I'm not giving Sing Me Back Home 5 stars because I think everyone should read it. While analyzing the grand themes of country music--death, family, religion, drinking, prison, hell-raising--Jennings draws upon the characters of his family and puts them alongside insightful analysis of the country records and trends of the time. It's the pause where every American woman was stuck in 1962, the pause that gave rise to feminists like Betty Friedan and Gloria Steinem." Jennings also finds the sweet spot between entertainment and significance as he goes beyond the surface of the songs to discover the misery underlying pretty much everything in country music and country living. Goode" are country songs, according to Dana Jennings.
At least the songs were discussed a little. That last was annoying the first time and did not improve with repetition.
He captures a slice of indigenous American culture that--if it even exists in some form today--is no doubt far less dramatic and interesting now that several big takeovers by the iron tyrant of corporate hegemony and the grip of reality television's tentacles have knocked and squeezed far too much of the piss and vinegar out of the generational heirs of the doomed yet at times noble folks who listened to (and made) this music between the '50s and '70s in this here United States. Jennings, who writes these memories as a prodigal son as much "escaped from" as "returned to" this world, would no doubt agree with (but seems to tread only lightly on) the points that poverty sucks, domestic violence is criminal and exuberant if not random adultery is not all that healthy for family life. Sometimes his prose moves from a vignette from his childhood to the story of a song without the kind of connective tissue or transitional thought that could have made the book truly great rather than really good.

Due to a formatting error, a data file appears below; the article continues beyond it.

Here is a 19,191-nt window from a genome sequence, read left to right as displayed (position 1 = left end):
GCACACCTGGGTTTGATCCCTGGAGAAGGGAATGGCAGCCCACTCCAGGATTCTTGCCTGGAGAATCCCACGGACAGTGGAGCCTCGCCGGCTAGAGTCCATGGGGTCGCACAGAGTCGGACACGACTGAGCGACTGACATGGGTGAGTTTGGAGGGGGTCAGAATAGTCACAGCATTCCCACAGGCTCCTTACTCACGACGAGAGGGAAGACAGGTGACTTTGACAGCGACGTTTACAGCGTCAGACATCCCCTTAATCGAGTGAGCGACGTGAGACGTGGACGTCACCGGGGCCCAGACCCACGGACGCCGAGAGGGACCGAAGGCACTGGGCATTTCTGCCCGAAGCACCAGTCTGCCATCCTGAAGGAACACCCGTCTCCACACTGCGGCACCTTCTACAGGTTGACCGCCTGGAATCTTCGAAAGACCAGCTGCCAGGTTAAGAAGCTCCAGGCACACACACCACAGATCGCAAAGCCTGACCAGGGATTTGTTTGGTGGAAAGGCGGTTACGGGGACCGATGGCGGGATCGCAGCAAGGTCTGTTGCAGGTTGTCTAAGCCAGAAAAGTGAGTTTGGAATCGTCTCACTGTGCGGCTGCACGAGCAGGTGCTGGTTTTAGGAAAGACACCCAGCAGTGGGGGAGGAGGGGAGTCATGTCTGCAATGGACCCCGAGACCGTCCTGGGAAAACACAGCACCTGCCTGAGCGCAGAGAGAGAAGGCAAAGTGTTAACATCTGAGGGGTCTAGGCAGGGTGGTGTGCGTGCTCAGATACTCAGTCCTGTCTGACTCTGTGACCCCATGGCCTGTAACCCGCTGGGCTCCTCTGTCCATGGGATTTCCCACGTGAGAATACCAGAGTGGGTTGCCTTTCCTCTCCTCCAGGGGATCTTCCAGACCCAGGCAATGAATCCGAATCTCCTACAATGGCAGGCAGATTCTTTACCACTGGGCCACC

I would say this tells the male perspective of lottta lynns coal miners daughter or a Dolly Parton story without the feminine voice and without the God. I have met each character in the book and as a born and bred country music person my life is a song everyday, all day long.
This book is as much an appreciation of country music as it is a memoir. Jennings writes in an odd combination of Yankee dialect, lyrical descriptions of nature, journalistic singer-songwriter bios, and crude language describing rough lives. Somehow it all works, and though this book had its imperfections, I had a hard time putting it down.
I really enjoyed this book, a vehicle for the author to present a memoir of his hard-scrabble upbringing in the context of the country music of the 1940-1980 period, primarily focusing on music that started out as "hillbilly records" (the poor-white "class records" that paralleled the blues and soul "race records" in the eyes of corporate recording executives) that told the stories of lives forgotten by prosperity and progress.
But these stories make the country records on my grandparents' turntable make sense to me in a way they didn't when I was a 12-year-old listening to Culture Club and Duran Duran.
https://goo.gl/y6bmIf If you like hearing about the functional & dysfunctional things that make oldtime country music country, you will like this. A major theme is that the country life existed in rural New Hampshire and his extended families lives right out of a country song.